Female Genital Mutilation (FGM) continues to be a global concern due to its adverse effects. One of the objectives of the United Nations Standard Development Goal 5 (Achieve gender equality and empower all women and girls) is to eradicate FGM from the world by 2030. The World Health Organization defines FGM as comprised of all the procedures which involve partial or total removal of the external female genitalia or other injuries to these organs for non-medical reasons. Depending on the severity of the procedure, it can be split into four forms: clitoridectomy, excision, infibulation, and “others,” including piercing pricking or scraping. Studies show that the retrogressive practise is more prevalent in Africa and that about 90 million women and girls have undergone FGM. A qualitative study seeking to gather information on the women’s experience of FGM, the meaning of these experiences, FGM procedure, among other matters concerning the topic, was conducted in the city of Strasbourg, eastern France. The main study involved 13 Djibouti women who had migrated to France. Some of them underwent FGM during their teenage years in Djibouti. The primary data collection was done through face-to-face interviews with each of these women was questioned and responded to while recording the conversations. Data analysis involved transcribing the voice recordings followed by open coding and thematic analysis using the NVivo statistical software used for qualitative data analysis.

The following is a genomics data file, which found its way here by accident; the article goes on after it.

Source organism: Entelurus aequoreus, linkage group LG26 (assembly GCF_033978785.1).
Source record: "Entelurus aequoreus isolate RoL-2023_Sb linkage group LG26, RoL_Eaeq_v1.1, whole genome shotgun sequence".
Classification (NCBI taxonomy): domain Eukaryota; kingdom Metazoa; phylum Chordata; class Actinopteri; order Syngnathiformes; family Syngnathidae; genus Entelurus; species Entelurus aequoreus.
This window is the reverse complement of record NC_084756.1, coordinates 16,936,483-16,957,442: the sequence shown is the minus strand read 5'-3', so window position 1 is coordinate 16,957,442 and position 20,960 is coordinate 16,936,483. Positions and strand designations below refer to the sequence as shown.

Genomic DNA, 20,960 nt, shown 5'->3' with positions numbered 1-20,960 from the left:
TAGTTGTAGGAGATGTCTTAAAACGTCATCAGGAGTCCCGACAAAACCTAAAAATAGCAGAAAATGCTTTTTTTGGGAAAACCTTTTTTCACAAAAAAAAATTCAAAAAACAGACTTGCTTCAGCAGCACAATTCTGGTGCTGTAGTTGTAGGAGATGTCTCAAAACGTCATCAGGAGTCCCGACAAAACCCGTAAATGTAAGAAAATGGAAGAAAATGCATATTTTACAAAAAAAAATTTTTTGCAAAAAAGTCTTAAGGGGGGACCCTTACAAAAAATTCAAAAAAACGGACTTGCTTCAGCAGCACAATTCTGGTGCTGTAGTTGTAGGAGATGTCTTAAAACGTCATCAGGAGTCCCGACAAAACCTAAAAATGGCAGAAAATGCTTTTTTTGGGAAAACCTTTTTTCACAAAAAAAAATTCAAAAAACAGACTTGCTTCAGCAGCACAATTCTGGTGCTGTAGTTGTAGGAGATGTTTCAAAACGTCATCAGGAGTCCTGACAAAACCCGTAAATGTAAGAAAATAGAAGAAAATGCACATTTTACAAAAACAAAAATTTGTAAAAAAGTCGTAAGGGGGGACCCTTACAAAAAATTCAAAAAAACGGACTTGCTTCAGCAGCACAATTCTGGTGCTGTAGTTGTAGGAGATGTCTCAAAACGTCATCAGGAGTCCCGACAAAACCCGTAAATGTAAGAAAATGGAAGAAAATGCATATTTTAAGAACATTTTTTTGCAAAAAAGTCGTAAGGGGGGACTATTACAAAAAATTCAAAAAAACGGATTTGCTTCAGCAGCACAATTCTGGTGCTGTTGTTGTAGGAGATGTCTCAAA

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Research studies can use either qualitative, quantitative methods, or both to answer research questions. Qualitative research design is one, which is considered to be a subjective study, where the findings are given in terms of a narrative format, as opposed to numerical analysis. Therefore, it varies depending on the method used to collect the data, such as systematic document reviews, observation, focus groups, and face-to-face interviews. The main reason for using this study design is to gain a reach understanding of the concept under investigation, thus, providing more details from a small sample of participants. On the other hand, quantitative study refers to a systematic exploration of a given phenomenon by collecting quantifiable information and using computational or statistical methods to gain understanding of the issue (Bloomfield & Fisher, 2019). Thus, every aspect of the gathering of the information is considered in terms of numbers.